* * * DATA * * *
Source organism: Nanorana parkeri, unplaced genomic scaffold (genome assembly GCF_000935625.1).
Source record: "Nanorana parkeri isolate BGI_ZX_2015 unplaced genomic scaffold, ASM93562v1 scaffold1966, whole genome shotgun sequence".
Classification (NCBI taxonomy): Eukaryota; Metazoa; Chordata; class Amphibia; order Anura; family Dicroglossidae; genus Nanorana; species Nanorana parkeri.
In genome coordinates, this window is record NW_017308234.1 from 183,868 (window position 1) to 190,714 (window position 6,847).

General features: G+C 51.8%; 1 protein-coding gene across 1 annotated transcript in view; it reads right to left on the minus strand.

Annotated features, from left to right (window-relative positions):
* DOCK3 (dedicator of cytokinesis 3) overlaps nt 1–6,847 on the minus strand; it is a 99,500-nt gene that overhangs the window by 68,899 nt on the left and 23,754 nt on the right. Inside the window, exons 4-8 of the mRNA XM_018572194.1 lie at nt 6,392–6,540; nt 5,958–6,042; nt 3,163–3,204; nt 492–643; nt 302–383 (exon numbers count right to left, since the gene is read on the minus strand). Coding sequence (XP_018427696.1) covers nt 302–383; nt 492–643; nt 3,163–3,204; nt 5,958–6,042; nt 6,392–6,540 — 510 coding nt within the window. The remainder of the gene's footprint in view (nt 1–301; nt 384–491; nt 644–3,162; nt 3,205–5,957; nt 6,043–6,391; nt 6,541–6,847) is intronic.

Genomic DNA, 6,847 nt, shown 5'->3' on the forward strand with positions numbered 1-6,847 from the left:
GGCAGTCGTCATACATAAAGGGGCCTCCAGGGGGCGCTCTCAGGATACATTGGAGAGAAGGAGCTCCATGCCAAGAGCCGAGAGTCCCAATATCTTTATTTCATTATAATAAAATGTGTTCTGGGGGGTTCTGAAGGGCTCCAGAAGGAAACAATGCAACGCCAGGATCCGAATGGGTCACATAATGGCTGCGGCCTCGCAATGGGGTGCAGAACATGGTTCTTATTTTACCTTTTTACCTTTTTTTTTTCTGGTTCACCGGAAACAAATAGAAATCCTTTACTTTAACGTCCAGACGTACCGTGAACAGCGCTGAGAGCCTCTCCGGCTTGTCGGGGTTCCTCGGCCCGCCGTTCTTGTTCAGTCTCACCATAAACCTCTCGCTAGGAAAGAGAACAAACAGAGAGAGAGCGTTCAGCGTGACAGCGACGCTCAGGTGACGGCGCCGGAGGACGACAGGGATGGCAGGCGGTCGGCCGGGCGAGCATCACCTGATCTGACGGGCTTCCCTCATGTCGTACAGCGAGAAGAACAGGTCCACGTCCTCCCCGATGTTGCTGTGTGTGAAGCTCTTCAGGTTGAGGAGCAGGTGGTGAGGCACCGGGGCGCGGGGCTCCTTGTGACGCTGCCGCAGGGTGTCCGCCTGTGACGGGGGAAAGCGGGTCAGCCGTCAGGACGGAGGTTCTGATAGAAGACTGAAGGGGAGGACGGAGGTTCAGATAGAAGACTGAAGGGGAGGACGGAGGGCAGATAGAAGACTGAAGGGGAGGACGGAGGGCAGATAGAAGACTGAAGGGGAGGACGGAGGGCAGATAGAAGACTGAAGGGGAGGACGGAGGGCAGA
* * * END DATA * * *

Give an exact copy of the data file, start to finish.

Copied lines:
Source organism: Nanorana parkeri, unplaced genomic scaffold (genome assembly GCF_000935625.1).
Source record: "Nanorana parkeri isolate BGI_ZX_2015 unplaced genomic scaffold, ASM93562v1 scaffold1966, whole genome shotgun sequence".
Classification (NCBI taxonomy): Eukaryota; Metazoa; Chordata; class Amphibia; order Anura; family Dicroglossidae; genus Nanorana; species Nanorana parkeri.
In genome coordinates, this window is record NW_017308234.1 from 183,868 (window position 1) to 190,714 (window position 6,847).

General features: G+C 51.8%; 1 protein-coding gene across 1 annotated transcript in view; it reads right to left on the minus strand.

Annotated features, from left to right (window-relative positions):
* DOCK3 (dedicator of cytokinesis 3) overlaps nt 1–6,847 on the minus strand; it is a 99,500-nt gene that overhangs the window by 68,899 nt on the left and 23,754 nt on the right. Inside the window, exons 4-8 of the mRNA XM_018572194.1 lie at nt 6,392–6,540; nt 5,958–6,042; nt 3,163–3,204; nt 492–643; nt 302–383 (exon numbers count right to left, since the gene is read on the minus strand). Coding sequence (XP_018427696.1) covers nt 302–383; nt 492–643; nt 3,163–3,204; nt 5,958–6,042; nt 6,392–6,540 — 510 coding nt within the window. The remainder of the gene's footprint in view (nt 1–301; nt 384–491; nt 644–3,162; nt 3,205–5,957; nt 6,043–6,391; nt 6,541–6,847) is intronic.

Genomic DNA, 6,847 nt, shown 5'->3' on the forward strand with positions numbered 1-6,847 from the left:
GGCAGTCGTCATACATAAAGGGGCCTCCAGGGGGCGCTCTCAGGATACATTGGAGAGAAGGAGCTCCATGCCAAGAGCCGAGAGTCCCAATATCTTTATTTCATTATAATAAAATGTGTTCTGGGGGGTTCTGAAGGGCTCCAGAAGGAAACAATGCAACGCCAGGATCCGAATGGGTCACATAATGGCTGCGGCCTCGCAATGGGGTGCAGAACATGGTTCTTATTTTACCTTTTTACCTTTTTTTTTTCTGGTTCACCGGAAACAAATAGAAATCCTTTACTTTAACGTCCAGACGTACCGTGAACAGCGCTGAGAGCCTCTCCGGCTTGTCGGGGTTCCTCGGCCCGCCGTTCTTGTTCAGTCTCACCATAAACCTCTCGCTAGGAAAGAGAACAAACAGAGAGAGAGCGTTCAGCGTGACAGCGACGCTCAGGTGACGGCGCCGGAGGACGACAGGGATGGCAGGCGGTCGGCCGGGCGAGCATCACCTGATCTGACGGGCTTCCCTCATGTCGTACAGCGAGAAGAACAGGTCCACGTCCTCCCCGATGTTGCTGTGTGTGAAGCTCTTCAGGTTGAGGAGCAGGTGGTGAGGCACCGGGGCGCGGGGCTCCTTGTGACGCTGCCGCAGGGTGTCCGCCTGTGACGGGGGAAAGCGGGTCAGCCGTCAGGACGGAGGTTCTGATAGAAGACTGAAGGGGAGGACGGAGGTTCAGATAGAAGACTGAAGGGGAGGACGGAGGGCAGATAGAAGACTGAAGGGGAGGACGGAGGGCAGATAGAAGACTGAAGGGGAGGACGGAGGGCAGATAGAAGACTGAAGGGGAGGACGGAGGGCAGA